If one writes things, occasional slip-ups creep in. In this case, an unchallenged assertion of who is “first” drew this kind email from Klaus Savier, builder, tuner and pilot of a very slippery Long-Eze. He’s flown from California to Florida and back on good old fossil fuels (with one fuel stop each way) in his highly modified Long-Eze and achieved 30 miles per gallon at 250 miles per hour true airspeed. It would be interesting to see how little fuel the airplane would consume at Green Flight Challenge airspeeds. His demonstrated 0.36 pounds of fuel per horsepower-hour is claimed by Klaus to be 40-percent lower than the commonly seen 0.60 pounds per horsepower-hour that engines without his Light Speed Engineering ignition system and more standard propellers manage. It shows what a determined experimenter can accomplish.
His letter follows:
Thank you for the nice article you wrote in Kitplanes a while ago. So far that was the only publication of actual demonstrated performance of this machine. As most articles process hyperbole and fantasies these days, it was welcomed by many readers and I saw many quotes from that article on various experimental aircraft blogs. There are still a lot of readers who prefer facts over fantasy even though our reality can hardly compete with a good dream.
I am continually improving the airplane, there is a lot more to come and the performance has been advanced significantly already and the weight has been reduced further. You might have seen that I won the Bronze race at Reno this year, another Long EZ with a very special, much larger engine, turning 300 rpm more was 35 mph slower. As an engineer [a technical writer – or technically, a writer, actually], you know what that entails.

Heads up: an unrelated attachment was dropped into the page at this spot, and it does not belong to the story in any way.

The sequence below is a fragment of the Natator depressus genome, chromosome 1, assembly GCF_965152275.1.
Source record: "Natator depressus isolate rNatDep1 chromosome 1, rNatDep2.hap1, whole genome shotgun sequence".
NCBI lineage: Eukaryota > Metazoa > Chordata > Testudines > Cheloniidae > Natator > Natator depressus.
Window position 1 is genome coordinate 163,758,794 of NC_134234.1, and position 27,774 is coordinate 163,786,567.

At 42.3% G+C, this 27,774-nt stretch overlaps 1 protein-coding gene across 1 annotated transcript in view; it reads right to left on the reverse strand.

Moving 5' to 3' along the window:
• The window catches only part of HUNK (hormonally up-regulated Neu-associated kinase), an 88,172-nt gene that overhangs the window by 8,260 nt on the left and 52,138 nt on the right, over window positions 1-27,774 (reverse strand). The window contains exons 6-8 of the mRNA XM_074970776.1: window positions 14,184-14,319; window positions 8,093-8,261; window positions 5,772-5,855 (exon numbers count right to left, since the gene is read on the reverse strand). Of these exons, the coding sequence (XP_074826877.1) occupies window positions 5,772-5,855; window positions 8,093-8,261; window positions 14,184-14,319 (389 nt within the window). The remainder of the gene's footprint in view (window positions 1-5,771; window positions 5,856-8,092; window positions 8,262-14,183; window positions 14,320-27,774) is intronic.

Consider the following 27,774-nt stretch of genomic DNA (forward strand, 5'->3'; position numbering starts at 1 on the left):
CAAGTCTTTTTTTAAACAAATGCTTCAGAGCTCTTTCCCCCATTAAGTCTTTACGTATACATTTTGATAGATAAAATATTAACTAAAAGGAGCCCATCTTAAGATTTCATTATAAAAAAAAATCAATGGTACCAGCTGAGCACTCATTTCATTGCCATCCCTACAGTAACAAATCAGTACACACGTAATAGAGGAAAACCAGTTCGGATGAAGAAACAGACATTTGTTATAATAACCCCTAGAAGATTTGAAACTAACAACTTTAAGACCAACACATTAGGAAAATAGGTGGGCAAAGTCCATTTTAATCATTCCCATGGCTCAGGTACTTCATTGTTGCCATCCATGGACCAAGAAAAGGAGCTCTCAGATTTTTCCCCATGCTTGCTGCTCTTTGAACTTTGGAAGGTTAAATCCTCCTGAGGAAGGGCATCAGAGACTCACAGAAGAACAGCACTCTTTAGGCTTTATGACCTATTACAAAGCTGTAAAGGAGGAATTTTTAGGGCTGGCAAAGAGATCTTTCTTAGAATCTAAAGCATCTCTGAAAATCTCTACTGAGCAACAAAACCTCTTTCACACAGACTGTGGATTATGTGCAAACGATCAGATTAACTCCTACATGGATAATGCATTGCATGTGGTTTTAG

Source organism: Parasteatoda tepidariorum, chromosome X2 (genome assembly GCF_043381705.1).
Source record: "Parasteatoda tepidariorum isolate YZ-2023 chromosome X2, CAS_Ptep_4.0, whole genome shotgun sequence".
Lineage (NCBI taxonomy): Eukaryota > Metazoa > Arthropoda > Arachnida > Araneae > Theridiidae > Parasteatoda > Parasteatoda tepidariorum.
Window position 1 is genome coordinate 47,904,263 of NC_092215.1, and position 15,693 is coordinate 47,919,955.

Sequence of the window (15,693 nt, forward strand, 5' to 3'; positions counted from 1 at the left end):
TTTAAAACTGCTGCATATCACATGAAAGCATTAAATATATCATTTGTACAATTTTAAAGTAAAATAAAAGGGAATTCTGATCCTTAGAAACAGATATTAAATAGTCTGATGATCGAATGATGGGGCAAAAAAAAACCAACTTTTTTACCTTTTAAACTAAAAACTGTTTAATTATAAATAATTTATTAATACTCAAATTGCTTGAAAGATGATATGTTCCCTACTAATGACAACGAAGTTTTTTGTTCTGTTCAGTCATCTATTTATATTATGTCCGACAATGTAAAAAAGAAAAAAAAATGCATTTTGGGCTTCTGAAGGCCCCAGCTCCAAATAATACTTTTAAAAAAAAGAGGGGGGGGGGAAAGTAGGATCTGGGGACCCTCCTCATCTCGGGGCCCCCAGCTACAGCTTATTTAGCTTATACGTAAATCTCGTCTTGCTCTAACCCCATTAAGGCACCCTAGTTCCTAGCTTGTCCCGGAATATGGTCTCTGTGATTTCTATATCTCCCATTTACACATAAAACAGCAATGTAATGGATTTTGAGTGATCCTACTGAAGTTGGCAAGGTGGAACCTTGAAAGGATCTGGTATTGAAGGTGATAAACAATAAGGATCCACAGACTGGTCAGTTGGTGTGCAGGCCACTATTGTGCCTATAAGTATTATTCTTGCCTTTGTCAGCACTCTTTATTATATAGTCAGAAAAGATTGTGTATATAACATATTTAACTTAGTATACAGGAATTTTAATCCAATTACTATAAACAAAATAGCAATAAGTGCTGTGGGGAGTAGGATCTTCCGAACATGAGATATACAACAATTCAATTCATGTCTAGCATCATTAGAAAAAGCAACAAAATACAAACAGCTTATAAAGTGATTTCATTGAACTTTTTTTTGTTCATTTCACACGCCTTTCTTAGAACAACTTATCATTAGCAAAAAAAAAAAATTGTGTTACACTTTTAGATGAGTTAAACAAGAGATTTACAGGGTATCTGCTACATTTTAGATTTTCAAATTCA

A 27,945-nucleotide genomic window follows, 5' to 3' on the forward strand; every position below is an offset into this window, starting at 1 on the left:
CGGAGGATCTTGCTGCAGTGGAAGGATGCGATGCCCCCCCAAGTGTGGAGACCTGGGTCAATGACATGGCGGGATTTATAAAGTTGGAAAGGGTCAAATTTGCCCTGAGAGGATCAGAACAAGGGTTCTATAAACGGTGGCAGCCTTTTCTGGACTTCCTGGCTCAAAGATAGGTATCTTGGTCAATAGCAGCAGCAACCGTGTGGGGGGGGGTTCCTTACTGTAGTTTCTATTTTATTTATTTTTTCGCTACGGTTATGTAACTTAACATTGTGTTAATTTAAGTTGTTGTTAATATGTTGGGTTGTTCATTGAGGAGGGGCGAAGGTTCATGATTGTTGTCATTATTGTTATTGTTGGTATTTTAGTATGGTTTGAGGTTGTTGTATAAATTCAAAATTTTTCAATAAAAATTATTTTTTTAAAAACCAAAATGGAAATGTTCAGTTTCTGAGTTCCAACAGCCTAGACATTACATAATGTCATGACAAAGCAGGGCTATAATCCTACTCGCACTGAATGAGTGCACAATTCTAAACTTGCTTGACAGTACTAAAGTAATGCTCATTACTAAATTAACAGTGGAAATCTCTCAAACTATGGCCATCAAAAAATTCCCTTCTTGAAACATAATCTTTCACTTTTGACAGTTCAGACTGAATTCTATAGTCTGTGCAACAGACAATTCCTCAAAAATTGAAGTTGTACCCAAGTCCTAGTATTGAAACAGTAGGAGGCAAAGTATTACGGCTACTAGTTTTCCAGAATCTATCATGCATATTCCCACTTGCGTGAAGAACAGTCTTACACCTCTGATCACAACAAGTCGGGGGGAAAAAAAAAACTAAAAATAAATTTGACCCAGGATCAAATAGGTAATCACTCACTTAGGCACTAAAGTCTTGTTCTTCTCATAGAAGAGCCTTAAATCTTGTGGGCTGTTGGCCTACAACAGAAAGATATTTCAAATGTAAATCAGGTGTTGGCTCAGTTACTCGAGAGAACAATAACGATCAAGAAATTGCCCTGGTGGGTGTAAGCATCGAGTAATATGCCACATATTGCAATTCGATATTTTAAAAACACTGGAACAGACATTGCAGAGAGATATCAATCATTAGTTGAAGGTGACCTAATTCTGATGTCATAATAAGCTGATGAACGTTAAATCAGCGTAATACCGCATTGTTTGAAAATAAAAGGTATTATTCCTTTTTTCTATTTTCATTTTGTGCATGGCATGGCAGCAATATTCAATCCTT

But that brings me to another point: They had only one trophy for first in the bronze. The guy behind me got second place. He received his own trophy for placing second. That is the way it works.
Once there is a “first”, there can’t be another first for the same claim!
So when I read the following from your blog post:
“For 50,000 euros ($62,000), these future ‘StratosVoyagers’ will live a unique experience, they will be the first passengers of a solar airplane.” We know that this can’t be true! At best, they will be the 50th or something like that since you and I know that Eric has already flown more than a dozen passengers in his Duo.
Klaus concludes, “And here is a picture of the ‘FIRST passenger of a solar airplane’. There will be no other, only in a dream!”
Your editor appreciates the gentle nudge from readers like Klaus, and will attempt to be sharper with editorial discretion. In the meantime, we can only appreciate and encourage all seekers of greener flight.